“Nobody deserves to be abused.” When and why that sentence is not helpful.

Georgia NeSmith
3 min readFeb 20, 2020
Photo by Sydney Sims on Unsplash

“Nobody deserves to be abused.”

A psychiatric nurse taking down information on me for admission to the psychiatric wing of a hospital said that to me. It’s not the first time people have said it, thinking they were being supportive. But it isn’t supportive at all.

It’s often used by people who’ve never had the experience of being abused themselves [to their knowledge], but who are trying, quite ineffectively, to demonstrate empathy. Let’s take a look at that. What is the real content and why would it not feel supportive and empathetic?

Well, first of all, the person seeking empathy has not indicated she thinks she deserved to be abused. It would be an appropriate response if she had. But otherwise it does not reflect in any sort of connection to the content of what the person seeking empathy expressed.

Secondly, the content of the sentence suggests that the individual may have behaved badly, may be someone whom others would not like, or would dislike intensely, or even hate. The speaker is implying: no matter how bad you may have been as a child, you didn’t deserve to be abused.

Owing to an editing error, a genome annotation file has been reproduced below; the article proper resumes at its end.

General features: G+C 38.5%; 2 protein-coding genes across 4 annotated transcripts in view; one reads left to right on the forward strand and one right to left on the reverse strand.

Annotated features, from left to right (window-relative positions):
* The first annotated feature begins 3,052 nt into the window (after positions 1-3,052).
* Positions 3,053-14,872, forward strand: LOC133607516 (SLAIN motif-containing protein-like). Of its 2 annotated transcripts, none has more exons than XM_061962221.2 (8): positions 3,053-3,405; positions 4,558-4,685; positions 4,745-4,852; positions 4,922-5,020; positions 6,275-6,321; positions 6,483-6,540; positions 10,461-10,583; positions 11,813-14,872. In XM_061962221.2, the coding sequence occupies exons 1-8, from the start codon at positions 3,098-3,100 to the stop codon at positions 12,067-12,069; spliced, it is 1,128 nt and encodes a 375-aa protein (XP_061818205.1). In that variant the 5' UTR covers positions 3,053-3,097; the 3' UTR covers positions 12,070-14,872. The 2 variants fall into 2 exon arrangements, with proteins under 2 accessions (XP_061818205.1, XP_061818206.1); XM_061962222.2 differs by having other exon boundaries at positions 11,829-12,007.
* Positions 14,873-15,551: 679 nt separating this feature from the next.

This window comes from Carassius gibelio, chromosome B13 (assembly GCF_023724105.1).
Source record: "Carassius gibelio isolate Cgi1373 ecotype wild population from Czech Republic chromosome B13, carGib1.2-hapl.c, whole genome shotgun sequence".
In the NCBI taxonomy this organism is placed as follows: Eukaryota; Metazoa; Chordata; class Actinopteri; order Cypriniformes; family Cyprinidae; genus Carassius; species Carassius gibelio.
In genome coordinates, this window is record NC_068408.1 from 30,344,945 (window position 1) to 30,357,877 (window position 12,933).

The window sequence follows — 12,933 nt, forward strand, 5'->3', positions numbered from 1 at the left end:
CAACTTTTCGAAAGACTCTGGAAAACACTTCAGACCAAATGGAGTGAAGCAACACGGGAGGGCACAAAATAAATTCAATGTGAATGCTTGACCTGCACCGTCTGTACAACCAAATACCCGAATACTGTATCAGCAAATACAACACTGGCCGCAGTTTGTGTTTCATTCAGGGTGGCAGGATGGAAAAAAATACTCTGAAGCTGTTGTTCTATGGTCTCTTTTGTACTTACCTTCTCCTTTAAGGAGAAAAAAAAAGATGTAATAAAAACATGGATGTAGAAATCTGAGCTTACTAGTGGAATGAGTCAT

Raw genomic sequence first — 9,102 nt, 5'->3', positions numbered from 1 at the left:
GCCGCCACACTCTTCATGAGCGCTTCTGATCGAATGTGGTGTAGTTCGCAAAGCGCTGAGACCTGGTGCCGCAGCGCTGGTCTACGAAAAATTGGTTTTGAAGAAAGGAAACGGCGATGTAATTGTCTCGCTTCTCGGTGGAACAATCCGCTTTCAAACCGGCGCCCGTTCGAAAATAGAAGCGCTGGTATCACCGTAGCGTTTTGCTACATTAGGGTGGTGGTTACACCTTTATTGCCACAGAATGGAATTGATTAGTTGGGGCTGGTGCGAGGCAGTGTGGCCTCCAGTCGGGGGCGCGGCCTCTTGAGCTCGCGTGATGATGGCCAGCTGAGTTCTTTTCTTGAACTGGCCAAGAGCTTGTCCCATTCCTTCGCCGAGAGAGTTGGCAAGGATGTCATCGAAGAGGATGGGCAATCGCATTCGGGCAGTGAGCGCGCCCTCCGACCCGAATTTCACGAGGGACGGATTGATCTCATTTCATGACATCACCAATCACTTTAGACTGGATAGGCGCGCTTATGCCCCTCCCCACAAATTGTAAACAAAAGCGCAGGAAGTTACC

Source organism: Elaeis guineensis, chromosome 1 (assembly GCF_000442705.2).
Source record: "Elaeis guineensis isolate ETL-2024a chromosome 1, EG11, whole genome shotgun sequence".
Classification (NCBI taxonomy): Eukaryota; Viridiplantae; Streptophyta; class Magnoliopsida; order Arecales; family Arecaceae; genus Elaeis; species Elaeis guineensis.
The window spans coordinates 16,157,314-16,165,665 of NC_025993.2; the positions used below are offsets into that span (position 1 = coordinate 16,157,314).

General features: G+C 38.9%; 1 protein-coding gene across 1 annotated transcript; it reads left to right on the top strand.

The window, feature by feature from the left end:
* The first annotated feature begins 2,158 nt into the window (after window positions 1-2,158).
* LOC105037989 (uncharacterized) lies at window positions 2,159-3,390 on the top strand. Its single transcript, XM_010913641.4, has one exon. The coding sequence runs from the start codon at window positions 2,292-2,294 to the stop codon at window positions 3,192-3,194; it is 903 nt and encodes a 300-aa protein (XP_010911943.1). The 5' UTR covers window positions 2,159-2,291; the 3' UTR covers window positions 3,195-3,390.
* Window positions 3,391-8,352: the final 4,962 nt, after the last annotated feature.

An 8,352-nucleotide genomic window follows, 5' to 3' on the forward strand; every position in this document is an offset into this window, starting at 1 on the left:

Think about that. “I don’t care how badly you behaved as a child, you didn’t deserve to be abused.” Well, at least that acknowledges the person by using second person as the subject rather than the generic “nobody.”

What the person seeking empathy needs to hear is: “I am so sorry that you had to experience that pain. I understand it was horrific, and that it would deeply affect you throughout your life.”

“Nobody deserves to be abused” also is a generalized statement that doesn’t even acknowledge the individual nor the experience of the person seeking empathy. It doesn’t refer in any way to the expressions of pain the person has just presented.

It doesn’t say: “no child should have to experience what you experienced. Your parents were supposed to protect you, not hurt you, and I am so sorry that you had to go through that.”

Note the “you,” which directs the statement specifically at the individual who has experienced the abuse and is seeking empathy.

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Georgia NeSmith

Retired professor, feminist, writer, photographer, activist, grandmother of 5, overall Wise Woman. Phd UIA School of Journalism & Mass Communication, 1994.